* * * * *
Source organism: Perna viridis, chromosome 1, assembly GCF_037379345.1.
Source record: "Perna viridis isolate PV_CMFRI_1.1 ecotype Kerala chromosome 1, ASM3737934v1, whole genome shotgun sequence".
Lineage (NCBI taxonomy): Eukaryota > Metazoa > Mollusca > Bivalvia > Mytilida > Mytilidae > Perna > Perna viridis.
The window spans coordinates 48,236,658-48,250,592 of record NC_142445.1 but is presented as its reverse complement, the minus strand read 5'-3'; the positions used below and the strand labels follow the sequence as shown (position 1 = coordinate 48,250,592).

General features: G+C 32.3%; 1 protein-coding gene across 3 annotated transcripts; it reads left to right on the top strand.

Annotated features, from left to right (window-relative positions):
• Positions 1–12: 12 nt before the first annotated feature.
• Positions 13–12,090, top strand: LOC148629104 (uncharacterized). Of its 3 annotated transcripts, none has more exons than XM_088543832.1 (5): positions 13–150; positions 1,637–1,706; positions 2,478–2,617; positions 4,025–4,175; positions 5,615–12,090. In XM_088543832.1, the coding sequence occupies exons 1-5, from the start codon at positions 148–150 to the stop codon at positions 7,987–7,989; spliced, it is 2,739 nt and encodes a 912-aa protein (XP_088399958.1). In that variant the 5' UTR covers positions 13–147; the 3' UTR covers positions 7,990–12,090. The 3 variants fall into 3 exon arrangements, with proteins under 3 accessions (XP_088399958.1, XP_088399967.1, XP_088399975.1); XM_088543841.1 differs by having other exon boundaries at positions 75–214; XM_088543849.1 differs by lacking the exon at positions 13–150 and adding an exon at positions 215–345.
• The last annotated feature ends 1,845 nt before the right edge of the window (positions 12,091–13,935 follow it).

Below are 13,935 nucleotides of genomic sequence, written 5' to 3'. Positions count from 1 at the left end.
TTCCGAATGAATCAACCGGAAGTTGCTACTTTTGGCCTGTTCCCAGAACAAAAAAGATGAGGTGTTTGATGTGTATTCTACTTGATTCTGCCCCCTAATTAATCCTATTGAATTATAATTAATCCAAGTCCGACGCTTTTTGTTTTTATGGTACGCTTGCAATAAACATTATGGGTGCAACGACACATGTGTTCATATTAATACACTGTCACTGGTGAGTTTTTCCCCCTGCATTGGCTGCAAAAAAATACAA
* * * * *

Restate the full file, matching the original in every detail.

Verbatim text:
Source organism: Perna viridis, chromosome 1, assembly GCF_037379345.1.
Source record: "Perna viridis isolate PV_CMFRI_1.1 ecotype Kerala chromosome 1, ASM3737934v1, whole genome shotgun sequence".
Lineage (NCBI taxonomy): Eukaryota > Metazoa > Mollusca > Bivalvia > Mytilida > Mytilidae > Perna > Perna viridis.
The window spans coordinates 48,236,658-48,250,592 of record NC_142445.1 but is presented as its reverse complement, the minus strand read 5'-3'; the positions used below and the strand labels follow the sequence as shown (position 1 = coordinate 48,250,592).

General features: G+C 32.3%; 1 protein-coding gene across 3 annotated transcripts; it reads left to right on the top strand.

Annotated features, from left to right (window-relative positions):
• Positions 1–12: 12 nt before the first annotated feature.
• Positions 13–12,090, top strand: LOC148629104 (uncharacterized). Of its 3 annotated transcripts, none has more exons than XM_088543832.1 (5): positions 13–150; positions 1,637–1,706; positions 2,478–2,617; positions 4,025–4,175; positions 5,615–12,090. In XM_088543832.1, the coding sequence occupies exons 1-5, from the start codon at positions 148–150 to the stop codon at positions 7,987–7,989; spliced, it is 2,739 nt and encodes a 912-aa protein (XP_088399958.1). In that variant the 5' UTR covers positions 13–147; the 3' UTR covers positions 7,990–12,090. The 3 variants fall into 3 exon arrangements, with proteins under 3 accessions (XP_088399958.1, XP_088399967.1, XP_088399975.1); XM_088543841.1 differs by having other exon boundaries at positions 75–214; XM_088543849.1 differs by lacking the exon at positions 13–150 and adding an exon at positions 215–345.
• The last annotated feature ends 1,845 nt before the right edge of the window (positions 12,091–13,935 follow it).

Below are 13,935 nucleotides of genomic sequence, written 5' to 3'. Positions count from 1 at the left end.
TTCCGAATGAATCAACCGGAAGTTGCTACTTTTGGCCTGTTCCCAGAACAAAAAAGATGAGGTGTTTGATGTGTATTCTACTTGATTCTGCCCCCTAATTAATCCTATTGAATTATAATTAATCCAAGTCCGACGCTTTTTGTTTTTATGGTACGCTTGCAATAAACATTATGGGTGCAACGACACATGTGTTCATATTAATACACTGTCACTGGTGAGTTTTTCCCCCTGCATTGGCTGCAAAAAAATACAA